In one sense of the term scholarship began when literature became a central element of education and the prescribed texts had to be explained and interpreted to pupils in a class. An early reflex of this activity is the reported invention by *Theagenes (2) of Rhegium (late 6th cent. bce) of the allegorical method of interpretation, which could be used to deny the literal meaning of supposedly objectionable passages of *Homer. But scholarship, like literary criticism, was slow to develop in the Classical period. In the Peripatos (see peripatetic school) *Aristotle and his disciples were not primarily concerned with literature or history, but their discussions of Homer and concern with the chronology of Athenian dramatic festivals were a step forward. Recognizably scholarly work, including the composition of books or pamphlets about literary texts, began early in the 3rd cent. bce in *Alexandria (1) under the patronage of the Ptolemies (see Ptolemy (1)); to what extent the ideals of the Peripatos were influential, possibly through the influence of *Demetrius (3) of Phalerum, is a disputed question.

Article

Classical texts formed the core of the arts curriculum in medieval schools and universities and were central to two of the three higher faculties, law and medicine, as well. But modern classical scholarship—the systematic effort to collect and study the written and material remains of the ancient world as a whole—came into being in 14th-cent. northern Italy. Here teachers of rhetoric began to teach from *Cicero rather than the ‘modern’—i.e. medieval—texts they had previously used. Formal imitation of the classics became systematic. Scholars began to see classical Latin texts as distinctively better than later ones: they copied, read, and studied a wide range of literary and historical texts that had generally not been read in the Middle Ages. Access to new material created new questions: problems of attribution and dating that had not interested medieval scholars cropped up and new techniques were devised to solve them. Before 1320Giovanni de Matociis of Verona had established in a formal essay that the Pliny who wrote the Natural History could not have written the Letters as well (see pliny(1–2)).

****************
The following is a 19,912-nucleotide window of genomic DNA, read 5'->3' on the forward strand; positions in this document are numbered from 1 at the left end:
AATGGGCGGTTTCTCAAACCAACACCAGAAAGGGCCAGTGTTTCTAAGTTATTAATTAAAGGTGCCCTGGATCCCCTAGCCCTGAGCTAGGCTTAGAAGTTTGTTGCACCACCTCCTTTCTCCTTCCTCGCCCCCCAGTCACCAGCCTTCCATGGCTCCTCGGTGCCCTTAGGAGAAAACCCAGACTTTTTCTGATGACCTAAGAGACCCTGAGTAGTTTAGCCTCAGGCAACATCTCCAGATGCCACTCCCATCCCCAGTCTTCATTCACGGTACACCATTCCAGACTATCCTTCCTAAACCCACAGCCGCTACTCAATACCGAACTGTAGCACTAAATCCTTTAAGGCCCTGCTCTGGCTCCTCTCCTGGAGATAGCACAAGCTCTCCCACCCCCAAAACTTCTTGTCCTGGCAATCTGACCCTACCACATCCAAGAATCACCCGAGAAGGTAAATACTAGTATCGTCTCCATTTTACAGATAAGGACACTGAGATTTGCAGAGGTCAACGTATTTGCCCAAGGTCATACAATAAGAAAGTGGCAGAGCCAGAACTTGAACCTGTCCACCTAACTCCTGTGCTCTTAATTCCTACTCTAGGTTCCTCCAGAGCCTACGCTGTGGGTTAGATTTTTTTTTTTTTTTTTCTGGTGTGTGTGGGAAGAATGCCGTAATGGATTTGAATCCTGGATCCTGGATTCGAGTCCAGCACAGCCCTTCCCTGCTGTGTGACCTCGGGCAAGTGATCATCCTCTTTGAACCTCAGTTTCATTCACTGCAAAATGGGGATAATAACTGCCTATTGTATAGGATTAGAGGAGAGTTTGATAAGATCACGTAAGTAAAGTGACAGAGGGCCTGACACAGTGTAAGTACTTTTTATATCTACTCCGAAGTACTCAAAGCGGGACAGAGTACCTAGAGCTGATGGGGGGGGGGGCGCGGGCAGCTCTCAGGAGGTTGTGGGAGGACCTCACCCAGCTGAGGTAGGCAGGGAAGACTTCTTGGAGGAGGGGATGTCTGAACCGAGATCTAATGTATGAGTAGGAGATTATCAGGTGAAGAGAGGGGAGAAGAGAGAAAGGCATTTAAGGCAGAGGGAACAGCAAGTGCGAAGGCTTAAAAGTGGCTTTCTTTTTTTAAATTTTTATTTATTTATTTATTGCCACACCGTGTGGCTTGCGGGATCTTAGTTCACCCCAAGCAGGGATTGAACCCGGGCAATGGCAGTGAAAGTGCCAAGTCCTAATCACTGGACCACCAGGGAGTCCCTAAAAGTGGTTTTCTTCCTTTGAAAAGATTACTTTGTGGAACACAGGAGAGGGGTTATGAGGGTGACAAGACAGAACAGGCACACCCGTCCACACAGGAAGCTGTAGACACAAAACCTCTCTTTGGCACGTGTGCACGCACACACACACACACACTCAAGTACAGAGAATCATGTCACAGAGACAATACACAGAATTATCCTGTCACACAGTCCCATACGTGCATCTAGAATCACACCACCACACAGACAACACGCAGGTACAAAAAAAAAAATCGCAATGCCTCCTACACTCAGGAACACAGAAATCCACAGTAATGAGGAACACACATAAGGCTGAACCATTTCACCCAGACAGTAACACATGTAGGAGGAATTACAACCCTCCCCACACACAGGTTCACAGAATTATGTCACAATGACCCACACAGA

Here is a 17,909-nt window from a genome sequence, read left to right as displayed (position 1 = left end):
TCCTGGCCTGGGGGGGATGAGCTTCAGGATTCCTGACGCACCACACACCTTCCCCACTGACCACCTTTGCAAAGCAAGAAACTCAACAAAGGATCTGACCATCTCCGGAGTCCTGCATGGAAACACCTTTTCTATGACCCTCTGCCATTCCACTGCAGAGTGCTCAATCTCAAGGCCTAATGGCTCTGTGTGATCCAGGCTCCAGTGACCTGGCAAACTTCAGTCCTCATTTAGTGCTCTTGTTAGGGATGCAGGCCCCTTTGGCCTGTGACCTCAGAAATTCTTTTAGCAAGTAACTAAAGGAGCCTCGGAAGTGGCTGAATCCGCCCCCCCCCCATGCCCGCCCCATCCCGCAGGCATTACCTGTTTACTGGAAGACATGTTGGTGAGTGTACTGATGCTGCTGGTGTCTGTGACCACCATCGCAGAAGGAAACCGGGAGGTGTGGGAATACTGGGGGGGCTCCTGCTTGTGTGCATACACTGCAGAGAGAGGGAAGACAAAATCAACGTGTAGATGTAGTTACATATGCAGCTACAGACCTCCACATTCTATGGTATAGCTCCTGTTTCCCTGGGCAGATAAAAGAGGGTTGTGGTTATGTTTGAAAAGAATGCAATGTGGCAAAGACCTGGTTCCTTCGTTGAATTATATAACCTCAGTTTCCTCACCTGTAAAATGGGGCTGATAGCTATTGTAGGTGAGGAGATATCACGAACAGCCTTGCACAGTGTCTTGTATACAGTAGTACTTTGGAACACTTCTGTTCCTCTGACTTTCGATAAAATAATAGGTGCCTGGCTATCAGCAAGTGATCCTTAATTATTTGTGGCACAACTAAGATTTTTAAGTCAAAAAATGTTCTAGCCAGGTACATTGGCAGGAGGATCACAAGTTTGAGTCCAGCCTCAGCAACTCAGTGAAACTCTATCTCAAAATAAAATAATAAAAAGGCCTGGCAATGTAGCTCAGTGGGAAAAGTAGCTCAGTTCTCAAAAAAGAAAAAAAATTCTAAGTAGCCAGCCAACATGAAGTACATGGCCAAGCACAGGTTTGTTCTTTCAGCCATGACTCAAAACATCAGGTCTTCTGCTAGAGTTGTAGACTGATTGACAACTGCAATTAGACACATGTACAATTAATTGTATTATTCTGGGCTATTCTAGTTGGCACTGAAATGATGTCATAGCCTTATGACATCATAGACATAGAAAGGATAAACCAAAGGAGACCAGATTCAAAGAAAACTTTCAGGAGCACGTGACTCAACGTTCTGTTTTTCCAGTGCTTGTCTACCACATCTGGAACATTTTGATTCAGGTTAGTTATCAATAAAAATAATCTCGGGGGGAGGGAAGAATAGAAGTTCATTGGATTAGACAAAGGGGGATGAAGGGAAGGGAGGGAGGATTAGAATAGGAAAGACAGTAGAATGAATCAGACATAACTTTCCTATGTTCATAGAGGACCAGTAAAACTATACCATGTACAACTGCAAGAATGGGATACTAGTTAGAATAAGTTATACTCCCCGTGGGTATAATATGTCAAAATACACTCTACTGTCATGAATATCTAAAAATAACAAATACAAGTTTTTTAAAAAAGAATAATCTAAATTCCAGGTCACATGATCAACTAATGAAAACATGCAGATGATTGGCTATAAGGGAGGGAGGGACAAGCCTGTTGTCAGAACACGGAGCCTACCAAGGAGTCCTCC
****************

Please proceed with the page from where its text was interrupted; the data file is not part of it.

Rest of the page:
Article

Andrew Erskine

Scipionic Circle is a term used to describe P. *Cornelius Scipio Aemilianus and his friends, who were considered to be a group sharing the same cultural and even political outlook. The concept emerged during the 19th cent. and had become a commonplace of scholarship by the early 20th, although today it is regarded with suspicion. It is heavily dependent on Cicero's Rep. and Amic. (esp. 69), the former gathering together Scipio and his ‘friends’ for a discussion on government, the latter listing his friends; but the fictitious nature of these dialogues means that they should be treated very cautiously. The ‘circle’ was held to include prominent Romans such as C. *Laelius (2) and L. *Furius Philus, younger men such as P. *Rutilius Rufus, writers such as *Terence and *Lucilius (1), and the Greeks *Polybius (1) and *Panaetius. Together they were the main advocates of Greek culture within Rome (see philhellenism), in sharp contrast to the traditionalists whose cause was embodied by M.

Article

Ewen Bowie

Second Sophistic is the term regularly applied in modern scholarship to the period c. 60–230 ce when *declamation became the most prestigious literary activity in the Greek world. Philostratus (see philostrati (no. 2)) coined the term in his Lives of the Sophists, claiming a link between the Classical *sophists and the movement whose first member he identified as Nicetes of Smyrna in the reign of *Nero (Lives 1. 19). The term sophist (σοφιστής; verb σοφιστεύειν) seems restricted to rhetors (public speakers, see rhetoric, greek) who entered upon a career of public displays, though usage even in the Digest is erratic, and Philostratus' Dionysius of Miletus (Lives 1. 22) is simply rhetor on his sarcophagus at Ephesus (Inschriften von Ephesos426).On the evidence of Philostratus, whose 40 lives of imperial sophists include several Severan contemporaries, and of other literary and epigraphic texts, it is clear that for these 170 years declamation was not simply an exercise for teachers of rhetoric and their pupils but a major art form in its own right. It flourished especially in Athens and the great cities of western Asia Minor, above all *Pergamum, *Smyrna, and *Ephesus.